016 04/35 The Spook Legion

Chuck Welch
April 17, 1995 - 1935 / bama / Bantam 013-024 / baumhofer / nanovic / novel / pulp

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The entire city of New York is swept up in a wave of terror, as an evil international conspiracy devises a crime so sinister that only Doc Savage and his five mighty cohorts can halt its fiendish plan. Led by a phantom master criminal with stupefying supernatural powers, the conspiracy sets trap after trap for Doc. Finally, in a fantastic underground empire, the fearless bronze giant and his courageous crew must fight for their lives against a diabolical enemy that cannot even be seen.

Comments

Comment Archive

  1. Dave Taggart says:

    A classic Doc Savage idea — invisible men committing crimes — with Doc and the gang becoming invisible too! The thing is, it only makes people invisible, not their clothes, so Doc is naked for much of the novel!

  2. Barry Ellis says:

    A couple of fairly interesting plot devices, but this story has never done much for me.

  3. Andrew Salmon says:

    This was the one that did it for me. I had read the first adventure and hadn’t liked it so my expectations weren’t high going into this one. But boy was it fun! The invisibility ray and Doc and the gang running around naked (though invisible) was just too much!! I was hooked from that moment on and have been enjoying Doc for the last 3 years. Looking forward to many more as I work my way through the series.

  4. Andrew Bowen says:

    I thought this was above average.
    Telegraph Edmunds is one of the more competent Evil Henchmen. I thought it made a great scene when a disguised Doc tried to join the gang, and Telegraph kayoed him on the principle of “Why take chances?”
    I liked Doc (and Habeas) at the opera. It is nice to know that Doc appreciates high culture.
    This was one of the more suspenseful Docs. Until the skunk farm, it was all Doc, Monk, and Ham could do to stay alive. For once, it seemed like they were up against a gang that had their numbers.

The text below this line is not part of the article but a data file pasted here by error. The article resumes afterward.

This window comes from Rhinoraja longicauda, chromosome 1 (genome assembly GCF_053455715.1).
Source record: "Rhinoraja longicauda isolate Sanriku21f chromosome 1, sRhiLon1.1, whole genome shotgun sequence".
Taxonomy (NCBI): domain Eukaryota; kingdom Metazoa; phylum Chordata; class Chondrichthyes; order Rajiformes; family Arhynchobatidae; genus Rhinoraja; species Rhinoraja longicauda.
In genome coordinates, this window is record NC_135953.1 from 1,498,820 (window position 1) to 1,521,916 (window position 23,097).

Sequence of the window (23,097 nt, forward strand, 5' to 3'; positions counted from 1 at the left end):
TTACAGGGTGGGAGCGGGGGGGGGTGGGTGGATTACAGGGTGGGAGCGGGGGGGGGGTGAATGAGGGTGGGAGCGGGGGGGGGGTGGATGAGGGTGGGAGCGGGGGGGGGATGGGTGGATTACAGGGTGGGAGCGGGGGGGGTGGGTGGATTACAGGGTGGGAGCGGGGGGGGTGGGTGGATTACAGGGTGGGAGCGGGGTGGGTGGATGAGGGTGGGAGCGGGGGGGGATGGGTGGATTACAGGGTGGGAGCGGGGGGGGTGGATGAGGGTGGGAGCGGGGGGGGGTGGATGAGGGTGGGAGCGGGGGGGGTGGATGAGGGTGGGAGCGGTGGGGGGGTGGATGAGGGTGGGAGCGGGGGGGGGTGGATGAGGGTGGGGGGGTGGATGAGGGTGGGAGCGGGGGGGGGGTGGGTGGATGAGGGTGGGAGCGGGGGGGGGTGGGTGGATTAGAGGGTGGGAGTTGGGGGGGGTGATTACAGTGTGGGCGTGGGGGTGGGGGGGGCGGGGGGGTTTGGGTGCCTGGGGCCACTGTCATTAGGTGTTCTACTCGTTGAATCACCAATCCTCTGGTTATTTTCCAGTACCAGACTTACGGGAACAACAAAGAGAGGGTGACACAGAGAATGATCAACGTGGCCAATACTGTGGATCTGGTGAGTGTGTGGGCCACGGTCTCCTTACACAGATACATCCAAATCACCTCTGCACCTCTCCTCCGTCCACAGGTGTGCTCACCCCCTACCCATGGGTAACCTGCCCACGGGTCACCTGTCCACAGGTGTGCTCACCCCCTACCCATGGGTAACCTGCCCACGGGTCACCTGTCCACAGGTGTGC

I found it very amusing that Ham consistently spoke in a Harvard accent. This is one of the few novels where Gen. Brooks has sounded like a “Hah-vahd” man throughout the book.
    On the downside, I thought the death scene of the mastermind was forced, and I would have liked to have seen more of Old Bonepicker. He seemed to have more than a touch of rascal in him.

  5. Tim Lucas says:

    Not in the Top Ten, I grant you, but nevertheless very enjoyable on all counts. With its invisibility sci-fi angle, four-to-the-floor action and numerous fist fights, this would have made a perfect Republic serial. The banter between Ham and Monk is especially arch and amusing. Later retitled THE GHOST LEGION, which is unfortunate because in this context, the word “spook” suggests a fun sort of scare, which is just what the book delivers.

  6. Paul Cook says:

    While I absolutely hated the Bama cover for this book (Bama was never good with machines), I thought the story, while totally far-fetched, was actually gripping and funny in spots. But the train wreck in the end is one of the best-written climaxes in all of the Doc books.

  7. Mark Carpenter says:

    “The Spook Legion” is a mixed bag. The climax, involving Doc and Monk becoming invisible, is terrific. But the setup is long, dull and meandering

  8. Lee Dorrance says:

    Another favorite of mine, this one has a great storyline from beginning to end. Doc and Monk’s invisible romp through New York is classic, I would recommend reading this one just for those few chapters!

  9. The 6th Doc novel that I read, and I LOVED it! Looking back now I think what made it so good was the fact that the invisibility gimmick was for real, not some hoax or trick thought up by the bad guys, like the personality-transfer in MAD MESA, for instance. Dent was an amazing writer, always inventive, always so damn readable. I sincerely believe that the Doc Savage saga stands high in the pulp field because of the fact that Dent was just so superior to the general run of pulp authors of his day.

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